At just a few seconds over 27 minutes, you might think that Oisín Leech’s debut solo album would drift away before you had time to delve into it, but there is – no pun intended – more depth to Cold Sea than one could imagine. Taking an extended break from his role as singer-songwriter in the Americana-driven Lost Brothers, Leech delivers nine tracks that showcase his natural gifts for blending solitary sensibilities with welcoming affection. Three tracks are mood-enhancing instrumentals, while most of the album features textured work from the American guitarist Steve Gunn (who also produced). Of the instrumentals, Maritime Radio stands out as a Daniel Lanois-like reverie; the title track travels from head to toe in stress-free rubs of synthesiser. The songs, meanwhile, are of a kind: quiet, odd, attractive, altogether remote, and brimming with just the levels of light and shade.

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Pillow Queens: Name Your Sorrow

There is a lot to be said for pop-punk bands that just get on with writing infectious, novelty-free songs. Every track on Pillow Queens’ third album packs a punch, but there are a few vital calling cards here, with the likes of Like a Lesson (which deserves an earworm-of-the-year award), Blew Up the World (likewise for guitar solo of the year) and Notes on Worth (lyric of the year: “I could feel my body beating, hated it all my life ... but I think I’m worth the time”) sprinting to the finish line with control, self-assessment and flair.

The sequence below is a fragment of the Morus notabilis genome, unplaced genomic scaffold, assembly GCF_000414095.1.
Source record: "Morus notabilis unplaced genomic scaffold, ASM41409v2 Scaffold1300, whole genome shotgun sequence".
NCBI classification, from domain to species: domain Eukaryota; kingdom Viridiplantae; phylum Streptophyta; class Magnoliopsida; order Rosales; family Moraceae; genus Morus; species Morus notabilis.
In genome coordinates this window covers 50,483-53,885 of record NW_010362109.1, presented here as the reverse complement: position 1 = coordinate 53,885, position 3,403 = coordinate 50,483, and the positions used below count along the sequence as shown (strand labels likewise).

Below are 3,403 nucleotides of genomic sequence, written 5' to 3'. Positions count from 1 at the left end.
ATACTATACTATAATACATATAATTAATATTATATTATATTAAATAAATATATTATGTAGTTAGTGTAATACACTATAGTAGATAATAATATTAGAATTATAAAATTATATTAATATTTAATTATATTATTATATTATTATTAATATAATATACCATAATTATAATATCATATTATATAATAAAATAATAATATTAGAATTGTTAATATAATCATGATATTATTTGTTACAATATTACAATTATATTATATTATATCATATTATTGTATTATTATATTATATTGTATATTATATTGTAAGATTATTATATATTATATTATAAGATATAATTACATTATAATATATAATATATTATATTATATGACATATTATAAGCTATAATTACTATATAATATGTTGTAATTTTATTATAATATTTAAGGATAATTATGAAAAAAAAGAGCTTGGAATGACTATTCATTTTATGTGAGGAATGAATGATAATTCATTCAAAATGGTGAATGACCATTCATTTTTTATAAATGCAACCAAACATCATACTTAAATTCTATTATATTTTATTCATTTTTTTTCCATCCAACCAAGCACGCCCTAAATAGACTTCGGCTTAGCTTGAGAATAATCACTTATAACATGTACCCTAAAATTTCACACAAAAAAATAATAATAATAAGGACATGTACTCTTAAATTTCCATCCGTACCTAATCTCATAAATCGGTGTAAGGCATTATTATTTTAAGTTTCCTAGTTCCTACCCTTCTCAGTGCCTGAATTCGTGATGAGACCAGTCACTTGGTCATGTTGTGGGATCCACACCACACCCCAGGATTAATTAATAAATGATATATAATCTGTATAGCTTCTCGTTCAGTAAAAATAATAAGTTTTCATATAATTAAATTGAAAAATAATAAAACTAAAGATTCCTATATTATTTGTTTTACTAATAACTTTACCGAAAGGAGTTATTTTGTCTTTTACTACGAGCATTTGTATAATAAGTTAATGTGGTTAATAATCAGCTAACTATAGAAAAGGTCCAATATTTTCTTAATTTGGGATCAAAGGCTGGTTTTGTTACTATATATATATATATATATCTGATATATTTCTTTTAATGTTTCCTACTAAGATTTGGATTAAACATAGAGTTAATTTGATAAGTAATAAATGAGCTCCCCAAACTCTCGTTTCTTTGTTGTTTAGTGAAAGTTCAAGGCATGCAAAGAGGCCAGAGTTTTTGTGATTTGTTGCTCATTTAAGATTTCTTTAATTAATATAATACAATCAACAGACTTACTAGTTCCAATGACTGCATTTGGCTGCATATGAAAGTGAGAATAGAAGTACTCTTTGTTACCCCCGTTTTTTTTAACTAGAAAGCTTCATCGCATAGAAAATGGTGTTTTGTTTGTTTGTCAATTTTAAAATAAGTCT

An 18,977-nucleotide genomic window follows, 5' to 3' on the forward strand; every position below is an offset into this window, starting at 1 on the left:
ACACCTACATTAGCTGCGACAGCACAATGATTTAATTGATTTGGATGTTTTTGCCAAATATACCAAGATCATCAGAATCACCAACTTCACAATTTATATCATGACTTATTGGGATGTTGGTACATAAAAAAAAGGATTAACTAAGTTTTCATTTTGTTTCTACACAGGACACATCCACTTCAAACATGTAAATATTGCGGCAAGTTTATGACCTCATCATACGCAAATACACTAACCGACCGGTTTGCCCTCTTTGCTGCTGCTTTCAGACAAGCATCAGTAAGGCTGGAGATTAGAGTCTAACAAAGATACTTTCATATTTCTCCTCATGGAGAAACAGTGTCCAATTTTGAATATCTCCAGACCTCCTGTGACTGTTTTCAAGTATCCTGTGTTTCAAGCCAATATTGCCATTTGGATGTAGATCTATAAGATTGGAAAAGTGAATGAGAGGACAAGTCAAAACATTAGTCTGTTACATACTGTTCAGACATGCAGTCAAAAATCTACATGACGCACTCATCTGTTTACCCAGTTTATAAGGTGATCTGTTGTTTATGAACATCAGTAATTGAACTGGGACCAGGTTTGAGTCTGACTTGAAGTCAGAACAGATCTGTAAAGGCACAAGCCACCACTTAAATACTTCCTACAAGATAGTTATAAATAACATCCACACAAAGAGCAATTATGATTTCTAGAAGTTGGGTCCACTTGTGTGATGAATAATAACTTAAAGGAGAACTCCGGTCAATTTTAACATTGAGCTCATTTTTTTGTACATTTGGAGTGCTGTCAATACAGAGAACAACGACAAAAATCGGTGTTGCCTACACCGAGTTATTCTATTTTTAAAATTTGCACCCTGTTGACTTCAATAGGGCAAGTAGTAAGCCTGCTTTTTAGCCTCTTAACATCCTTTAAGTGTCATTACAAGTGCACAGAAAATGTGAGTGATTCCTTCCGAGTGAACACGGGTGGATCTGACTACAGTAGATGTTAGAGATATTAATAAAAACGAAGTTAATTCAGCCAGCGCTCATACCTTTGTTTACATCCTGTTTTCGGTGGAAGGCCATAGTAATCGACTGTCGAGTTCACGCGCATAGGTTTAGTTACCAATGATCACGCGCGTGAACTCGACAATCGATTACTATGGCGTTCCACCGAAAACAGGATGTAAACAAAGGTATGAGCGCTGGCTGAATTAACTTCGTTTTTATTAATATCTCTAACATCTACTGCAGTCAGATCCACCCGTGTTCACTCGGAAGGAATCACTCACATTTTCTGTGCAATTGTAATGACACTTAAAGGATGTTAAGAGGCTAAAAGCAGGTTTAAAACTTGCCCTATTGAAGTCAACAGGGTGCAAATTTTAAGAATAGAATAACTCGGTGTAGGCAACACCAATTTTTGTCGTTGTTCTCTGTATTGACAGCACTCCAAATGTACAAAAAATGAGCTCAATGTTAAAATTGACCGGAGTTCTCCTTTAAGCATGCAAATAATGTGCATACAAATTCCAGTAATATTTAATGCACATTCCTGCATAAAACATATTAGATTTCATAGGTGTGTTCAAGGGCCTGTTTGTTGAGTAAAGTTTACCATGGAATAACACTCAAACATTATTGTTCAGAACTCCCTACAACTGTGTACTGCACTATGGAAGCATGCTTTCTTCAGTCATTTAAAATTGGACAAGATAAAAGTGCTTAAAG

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Sprints: Letter to Self

“There is no gleaming surface left untouched, no scorched-earth policy left unread,” we said in January, when the Dublin band Sprints released their debut album. Those words still stand, but after six months of repeated listening you know that comments perceived to be somewhat over the top are grounded in truth. Blame the songs. They jump out of the shadows, initially startled by bright lights but quickly settling into a hypnosis-induced reverie that is supported by gear-crashing guitars, inherent melody and the resonant vocals of Karla Chubb. As well as being the band’s primary lyricist, Chubb is front and centre here. “I swim the seas between paranoia and disbelief,” she says on Up and Comer. Similar high-anxiety motifs are explored in songs such as Literary Mind, Heavy, Adore Adore Adore and the title track, but the outcome is more relief than repression.

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Villagers: That Golden Time

Conor O’Brien’s previous album, Fever Dreams, from 2021, was aptly titled, with its insistent swirls of psychedelic soul and splintered lounge music. Fans of Villagers’ full band sound might be disappointed with That Golden Time’s retracing of footsteps, but the album is no less ambitious for that. You know matters have been taken down a notch or more from the first song: the title and music of Truly Alone set the pace, but what follows isn’t at all sluggish. Indeed, the leisurely tempos of You Lucky One, the title track, Brother Hen, No Drama, Behind the Curtain and I Want What I Don’t Need are never left to wither on the vine. Subtle sonic touches that hint at Pink Floyd, Sigur Rós, Radiohead and Bob Dylan weave their way from start to end, but the strength of the songs belongs solely to O’Brien, who is at his folk-pop best here.